The amazing flying gooseberries

Male flying gooseberry (Bullacris sp.) from Richtersveld, South Africa [Canon 1Ds MkII, Canon 180mm macro, two speedlights Canon 580EX]

If you ever find yourself in South Africa during southern spring, and stay up long into the night, until midnight at least, you may be rewarded with one of the most incredible acoustic displays that the insect world has to offer. For this is the time when the bladder grasshoppers, known in Africa as the flying gooseberries, begin to sing.

These insects are rather strange. They are grasshoppers, placed in their own family Pneumoridae, but it would be difficult to tell by looking at one. To begin, they are huge – some species are the size of a small mouse. Their legs are thin and spindly, and they cannot really jump. But what they lack in athletic abilities is amply compensated by their ability to make noise.

Flying gooseberries produce sound in a way similar to other grasshoppers, by rubbing their hind legs against a row of pegs on their abdomen (to be exact, most grasshoppers rub their legs against a modified vein on their wings, but the principle is the same.) This in itself wouldn’t be unusual, if not for their ability to amplify the sound. The male’s abdomen – because it is he who produces most of the sounds – has evolved to become an enormous, balloon-like structure, filled with air and acting as a powerful resonator. This allows him to broadcast his song at distances that have no parallels among insects – a single male can be heard from over a mile away. (Click here to hear a flying gooseberry’s song.) The males can also fly, and are sometimes attracted to camp fires at night, which is the reason for their vernacular name (and if they get too close to the flames they promptly explode.)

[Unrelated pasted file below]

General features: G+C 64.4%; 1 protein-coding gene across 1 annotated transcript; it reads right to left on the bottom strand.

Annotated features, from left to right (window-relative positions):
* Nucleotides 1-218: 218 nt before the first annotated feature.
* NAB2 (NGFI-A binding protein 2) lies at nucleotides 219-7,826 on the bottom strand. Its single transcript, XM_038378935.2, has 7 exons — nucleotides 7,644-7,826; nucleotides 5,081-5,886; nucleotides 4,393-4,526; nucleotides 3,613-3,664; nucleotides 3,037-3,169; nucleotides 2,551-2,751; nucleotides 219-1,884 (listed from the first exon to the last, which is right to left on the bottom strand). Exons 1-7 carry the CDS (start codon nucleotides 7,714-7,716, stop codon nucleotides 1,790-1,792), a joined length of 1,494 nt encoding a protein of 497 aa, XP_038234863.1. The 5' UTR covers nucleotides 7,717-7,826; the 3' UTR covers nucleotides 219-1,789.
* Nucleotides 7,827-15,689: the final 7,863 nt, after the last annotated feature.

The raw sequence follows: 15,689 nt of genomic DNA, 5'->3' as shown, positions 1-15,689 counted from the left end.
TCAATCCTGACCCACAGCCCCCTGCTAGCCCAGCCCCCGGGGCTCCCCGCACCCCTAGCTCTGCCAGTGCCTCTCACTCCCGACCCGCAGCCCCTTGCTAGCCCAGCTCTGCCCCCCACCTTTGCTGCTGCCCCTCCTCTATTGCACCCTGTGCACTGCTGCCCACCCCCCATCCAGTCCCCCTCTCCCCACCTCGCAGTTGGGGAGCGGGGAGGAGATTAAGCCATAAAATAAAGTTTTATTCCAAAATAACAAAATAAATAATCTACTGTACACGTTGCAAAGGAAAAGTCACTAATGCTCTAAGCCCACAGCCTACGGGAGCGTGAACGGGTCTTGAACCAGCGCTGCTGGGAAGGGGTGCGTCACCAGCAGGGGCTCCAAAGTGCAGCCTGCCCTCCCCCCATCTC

The female is nowhere near as extrovert, and she only responds to the male’s call with short, quiet clicks, which the male can hear from over 50 m despite the racket he himself is producing. By being much quieter she also avoids the risk of being detected by predators and parasitoids, some of which use the insect’s calls to locate their prey. But in every population some males of flying gooseberries take advantage of the fact that the singing rival gathers all the attention. Rather than singing themselves they stay quiet, and sneakily intercept the females attracted by the caller. They even assume the appearance of females by not developing wings or the enormous abdomen. This prevents them from being chased away by the singing male, who confuses them with the real deal. This to me proves it once again that insects were the first to invent pretty much every behavior imaginable, including the transvestites.

Female flying gooseberry (Bullacris sp.) from Richtersveld, South Africa [Canon 1D MkII, Sigma 15mm EX DG Diagonal Fisheye, Canon MT-24EX twin light]

6 thoughts on “The amazing flying gooseberries

  1. Hi Piotr
    I wondered what those guys would sound like when I was in SA in 1974. Never heard anything like it but then I was there in summer and may have missed them.
    Thanks
    D

  2. Pingback: The Weekly Flypaper » Biodiversity in Focus Blog

  3. Very nice pictures!
    I’ve got one question: How do you put a flashlight on that lens??!! I also want to do that, but I don’t know how…..

    Best regards,

    Ron

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